The fission yeast Schizosaccharomyces pombe is a well-studied model system for telomere biology. When we searched for the MIN motif in S. pombe, we found a match in Taz1. In S. pombe the telomeric complex does not rely on Rap1 for binding to telomeric DNA repeats, but utilizes instead the DNA-binding protein Taz1. Remarkably, this putative MIN motif was conserved in all four Schizosaccharomyces species whose genome has been sequenced (Fig. 7a). Although several residues from the extended consensus derived from Rif2 and Orc4 sequences, particularly in its N-terminal region, were absent, the four invariant residues in the core motif at positions +1, +2, +5 and +6 (Fig. 1c) were present. The highly conserved proline at +4 was also present, and a stringent requirement seems to operate in Schizosaccharomyces at the otherwise relaxed position +3. Intriguingly, the motif is located in the C-terminal part of the protein, in a small region of little sequence conservation outside the MIN motif itself and of no known function, which is sandwiched between the Myb/SANT DNA-binding domain and a homodimerization domain (Fig. 7b). In S. pombe strains carrying the same F to E and P to N mutations (taz1-min) equivalent to those characterized in S. cerevisiae, we did not observe strong changes in telomere length: this is not surprising as telomere length is not dependent on MRN-Tel1 in this species64. Similarly, we failed to observe strong defects in telomere protection in this mutant. In fission yeast, deprotected telomeres undergo fusions in a manner dependent on MRN when cells are kept in a prolonged G1 arrest. Strains carrying taz1-min showed no obvious effect on cell viability. This result is consistent with the major role played by Rap1 in the suppression of NHEJ in S. pombe65.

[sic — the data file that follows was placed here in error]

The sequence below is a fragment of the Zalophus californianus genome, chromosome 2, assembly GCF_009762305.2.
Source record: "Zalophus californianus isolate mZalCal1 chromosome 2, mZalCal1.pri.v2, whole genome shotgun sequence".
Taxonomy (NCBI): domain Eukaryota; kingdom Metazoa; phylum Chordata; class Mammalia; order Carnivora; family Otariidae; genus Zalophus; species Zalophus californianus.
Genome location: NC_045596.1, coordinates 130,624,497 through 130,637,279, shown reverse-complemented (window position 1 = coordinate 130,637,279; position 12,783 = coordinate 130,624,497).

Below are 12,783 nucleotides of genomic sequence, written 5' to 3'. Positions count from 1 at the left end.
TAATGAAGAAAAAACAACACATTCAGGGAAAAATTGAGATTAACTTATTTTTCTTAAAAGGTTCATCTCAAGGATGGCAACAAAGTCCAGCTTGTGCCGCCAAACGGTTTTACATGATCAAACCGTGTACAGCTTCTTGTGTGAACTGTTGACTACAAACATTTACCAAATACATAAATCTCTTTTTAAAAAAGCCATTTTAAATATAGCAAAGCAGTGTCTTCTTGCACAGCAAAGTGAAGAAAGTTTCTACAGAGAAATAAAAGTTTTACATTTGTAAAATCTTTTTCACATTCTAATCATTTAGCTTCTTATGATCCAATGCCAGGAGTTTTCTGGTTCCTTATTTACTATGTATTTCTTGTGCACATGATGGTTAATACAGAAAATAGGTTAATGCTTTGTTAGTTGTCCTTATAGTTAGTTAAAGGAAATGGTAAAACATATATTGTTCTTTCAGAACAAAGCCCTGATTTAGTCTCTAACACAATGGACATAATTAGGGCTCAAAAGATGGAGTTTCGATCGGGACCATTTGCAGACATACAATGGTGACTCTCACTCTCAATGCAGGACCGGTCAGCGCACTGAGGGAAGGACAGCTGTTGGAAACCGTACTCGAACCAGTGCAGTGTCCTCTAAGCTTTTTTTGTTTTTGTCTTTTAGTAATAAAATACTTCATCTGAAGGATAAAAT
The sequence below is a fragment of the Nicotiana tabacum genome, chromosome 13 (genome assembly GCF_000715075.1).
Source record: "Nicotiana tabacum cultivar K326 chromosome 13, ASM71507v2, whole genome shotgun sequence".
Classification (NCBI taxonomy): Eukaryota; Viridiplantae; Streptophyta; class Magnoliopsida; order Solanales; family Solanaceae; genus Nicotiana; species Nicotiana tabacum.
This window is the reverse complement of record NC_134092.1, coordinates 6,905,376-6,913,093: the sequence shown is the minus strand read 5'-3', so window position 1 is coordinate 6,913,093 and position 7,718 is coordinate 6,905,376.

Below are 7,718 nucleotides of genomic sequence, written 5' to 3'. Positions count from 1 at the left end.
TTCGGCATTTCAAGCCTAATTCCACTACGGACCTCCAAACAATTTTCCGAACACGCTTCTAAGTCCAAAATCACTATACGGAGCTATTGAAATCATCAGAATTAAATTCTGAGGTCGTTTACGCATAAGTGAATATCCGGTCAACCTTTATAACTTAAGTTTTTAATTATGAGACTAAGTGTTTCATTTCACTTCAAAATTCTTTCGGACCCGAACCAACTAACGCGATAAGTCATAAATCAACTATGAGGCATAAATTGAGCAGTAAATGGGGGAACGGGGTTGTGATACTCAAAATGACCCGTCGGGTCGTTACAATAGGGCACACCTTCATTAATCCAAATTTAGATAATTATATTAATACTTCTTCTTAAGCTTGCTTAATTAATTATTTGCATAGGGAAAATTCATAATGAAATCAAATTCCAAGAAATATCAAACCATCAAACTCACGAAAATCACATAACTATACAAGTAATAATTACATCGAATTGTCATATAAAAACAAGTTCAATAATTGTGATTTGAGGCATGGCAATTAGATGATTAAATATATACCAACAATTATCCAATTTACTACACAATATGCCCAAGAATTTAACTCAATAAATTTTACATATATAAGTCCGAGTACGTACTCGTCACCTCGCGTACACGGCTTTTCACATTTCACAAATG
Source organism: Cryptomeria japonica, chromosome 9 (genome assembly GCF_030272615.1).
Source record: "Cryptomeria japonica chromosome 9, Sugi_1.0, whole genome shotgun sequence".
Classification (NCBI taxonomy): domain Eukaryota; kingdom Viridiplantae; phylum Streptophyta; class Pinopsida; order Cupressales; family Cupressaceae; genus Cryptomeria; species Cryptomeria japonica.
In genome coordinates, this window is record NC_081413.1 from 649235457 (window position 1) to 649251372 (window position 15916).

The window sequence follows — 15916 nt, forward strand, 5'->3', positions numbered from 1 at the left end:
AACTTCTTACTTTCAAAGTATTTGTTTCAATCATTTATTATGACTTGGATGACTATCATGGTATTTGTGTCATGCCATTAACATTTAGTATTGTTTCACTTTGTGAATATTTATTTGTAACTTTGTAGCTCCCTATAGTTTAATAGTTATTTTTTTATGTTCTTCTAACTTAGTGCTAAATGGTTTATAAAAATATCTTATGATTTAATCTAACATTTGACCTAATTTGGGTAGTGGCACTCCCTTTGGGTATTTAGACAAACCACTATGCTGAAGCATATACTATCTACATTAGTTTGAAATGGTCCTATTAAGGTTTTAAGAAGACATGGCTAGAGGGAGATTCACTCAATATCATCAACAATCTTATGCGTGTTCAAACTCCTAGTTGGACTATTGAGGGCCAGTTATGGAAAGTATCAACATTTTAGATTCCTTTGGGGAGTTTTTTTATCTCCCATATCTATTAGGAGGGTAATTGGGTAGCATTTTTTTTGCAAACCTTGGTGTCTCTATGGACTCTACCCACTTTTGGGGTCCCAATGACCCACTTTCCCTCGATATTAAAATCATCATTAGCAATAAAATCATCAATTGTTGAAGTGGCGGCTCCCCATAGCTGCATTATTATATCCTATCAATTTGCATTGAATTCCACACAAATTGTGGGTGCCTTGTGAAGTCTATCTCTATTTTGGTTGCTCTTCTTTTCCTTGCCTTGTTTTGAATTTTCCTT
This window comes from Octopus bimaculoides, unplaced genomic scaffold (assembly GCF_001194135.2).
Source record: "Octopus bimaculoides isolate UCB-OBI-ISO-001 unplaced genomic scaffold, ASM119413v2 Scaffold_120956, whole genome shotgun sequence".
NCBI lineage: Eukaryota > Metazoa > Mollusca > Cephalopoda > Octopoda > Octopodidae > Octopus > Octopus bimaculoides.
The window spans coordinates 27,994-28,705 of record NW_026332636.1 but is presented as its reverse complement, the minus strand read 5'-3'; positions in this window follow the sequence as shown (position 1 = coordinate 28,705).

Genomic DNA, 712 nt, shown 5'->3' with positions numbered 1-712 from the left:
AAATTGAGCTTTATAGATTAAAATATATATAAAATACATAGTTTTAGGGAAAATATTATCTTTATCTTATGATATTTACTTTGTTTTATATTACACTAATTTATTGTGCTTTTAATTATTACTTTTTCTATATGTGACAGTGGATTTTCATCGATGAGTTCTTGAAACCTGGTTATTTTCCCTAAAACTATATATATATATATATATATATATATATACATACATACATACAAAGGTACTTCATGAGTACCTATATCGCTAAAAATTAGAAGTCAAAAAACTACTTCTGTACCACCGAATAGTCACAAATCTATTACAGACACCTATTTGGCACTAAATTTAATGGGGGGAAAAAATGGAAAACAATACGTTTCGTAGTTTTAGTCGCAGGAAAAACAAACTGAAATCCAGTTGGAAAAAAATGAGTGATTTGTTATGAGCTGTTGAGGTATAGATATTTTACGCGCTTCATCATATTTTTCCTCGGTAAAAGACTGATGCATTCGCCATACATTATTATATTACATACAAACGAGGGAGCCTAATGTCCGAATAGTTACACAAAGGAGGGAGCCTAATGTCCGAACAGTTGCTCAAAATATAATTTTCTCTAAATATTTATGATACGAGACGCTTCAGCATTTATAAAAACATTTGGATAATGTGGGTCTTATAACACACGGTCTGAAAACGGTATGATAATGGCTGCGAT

Because telomeres possess redundant pathways to disarm the various branches of the DDR, we hypothesise that the MIN motif in S. pombe might act redundantly with other telomere factors in dealing with the threat posed by untimely activation of MRN. We decided to address the possibility that Taz1 might target MRN by assessing the ability of the Taz1 MIN to interact with Rad50. Using yeast two-hybrid assays, an interaction between Taz1 and Rad50 was readily observed (Fig. 7c). Crucially, the interaction was abolished when the Taz1-min (F511E, P513N) protein was used, while this protein retained, as expected, the ability to homodimerize, and is therefore functional. Finally, binding to Rad50 was retained when only the region of Taz1 between the dimerization and DNA-binding domains was included (amino acids 489–558); again, the introduction of the F511E, P513N double mutation abolished the ability of the 70 amino acids spanning the MIN motif to interact with Rad50. These results show that the MIN motif is required for the interaction of Taz1 with Rad50 and that a small part of the Taz1 protein overlapping the MIN motif is sufficient for this interaction, and thus mimic and extend the interaction data obtained with Rif2 and Rad50 in budding yeast. Strikingly, a K81I mutation in S. pombe Rad50, equivalent to the same change in the S. cerevisiae protein (Rad50S), abolished the interaction between Rad50 and Taz1, strongly suggesting a conserved mode of interaction between Rif2/Taz1 and Rad50 (Fig. 7c, bottom panels). These results predict that Taz1 interacts with Rad50 in fission yeast cells. It remains to be seen whether the Taz1 motif has a similar role to Rif2 in modulating the activity of MRN. Because Taz1 is evolutionarily unrelated to Rif2 or Orc4, we suggest that the MIN motif has appeared independently in the Schizosaccharomycetes. We also note that the motif is not present in other Taz1 proteins from the Taphrinomycotina (Fig. 7a), indicating that the motif appeared in this clade after the appearance of Taz1, which is of uncertain origin but might be linked to the transcription factor Tbf1.